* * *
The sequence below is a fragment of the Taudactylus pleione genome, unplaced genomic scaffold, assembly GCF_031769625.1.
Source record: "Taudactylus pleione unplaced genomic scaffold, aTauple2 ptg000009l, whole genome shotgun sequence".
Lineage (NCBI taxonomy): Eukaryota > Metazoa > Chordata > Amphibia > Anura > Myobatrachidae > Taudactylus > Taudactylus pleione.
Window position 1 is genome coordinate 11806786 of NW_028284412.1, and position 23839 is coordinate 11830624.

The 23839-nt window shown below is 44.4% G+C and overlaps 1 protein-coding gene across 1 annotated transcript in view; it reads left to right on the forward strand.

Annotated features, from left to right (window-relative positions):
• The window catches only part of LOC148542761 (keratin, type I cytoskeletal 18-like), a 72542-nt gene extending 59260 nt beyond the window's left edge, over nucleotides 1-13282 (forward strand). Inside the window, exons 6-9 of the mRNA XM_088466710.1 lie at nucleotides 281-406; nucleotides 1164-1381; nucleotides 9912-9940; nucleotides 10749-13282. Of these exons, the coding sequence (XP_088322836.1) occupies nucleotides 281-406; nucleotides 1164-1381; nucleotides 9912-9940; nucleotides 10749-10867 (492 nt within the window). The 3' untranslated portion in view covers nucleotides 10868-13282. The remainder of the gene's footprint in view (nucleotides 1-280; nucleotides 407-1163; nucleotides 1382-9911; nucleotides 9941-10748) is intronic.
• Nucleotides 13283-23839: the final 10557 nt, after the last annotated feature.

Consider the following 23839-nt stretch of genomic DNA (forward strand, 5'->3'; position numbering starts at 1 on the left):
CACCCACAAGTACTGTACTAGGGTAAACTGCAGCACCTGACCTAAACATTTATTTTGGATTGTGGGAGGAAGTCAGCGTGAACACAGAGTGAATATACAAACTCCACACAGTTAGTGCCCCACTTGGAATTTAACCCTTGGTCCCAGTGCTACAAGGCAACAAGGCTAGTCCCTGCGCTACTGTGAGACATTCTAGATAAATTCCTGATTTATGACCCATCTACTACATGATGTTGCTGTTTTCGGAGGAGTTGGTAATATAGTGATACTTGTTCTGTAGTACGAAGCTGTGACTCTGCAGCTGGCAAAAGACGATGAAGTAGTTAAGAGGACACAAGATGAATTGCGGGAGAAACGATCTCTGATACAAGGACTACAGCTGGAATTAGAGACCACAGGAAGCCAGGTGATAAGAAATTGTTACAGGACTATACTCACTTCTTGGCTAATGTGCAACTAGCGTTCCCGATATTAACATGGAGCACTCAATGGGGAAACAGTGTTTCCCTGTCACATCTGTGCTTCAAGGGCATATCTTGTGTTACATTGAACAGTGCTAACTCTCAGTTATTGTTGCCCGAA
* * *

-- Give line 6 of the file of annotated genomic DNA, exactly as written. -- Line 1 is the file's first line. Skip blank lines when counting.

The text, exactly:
Annotated features, from left to right (window-relative positions):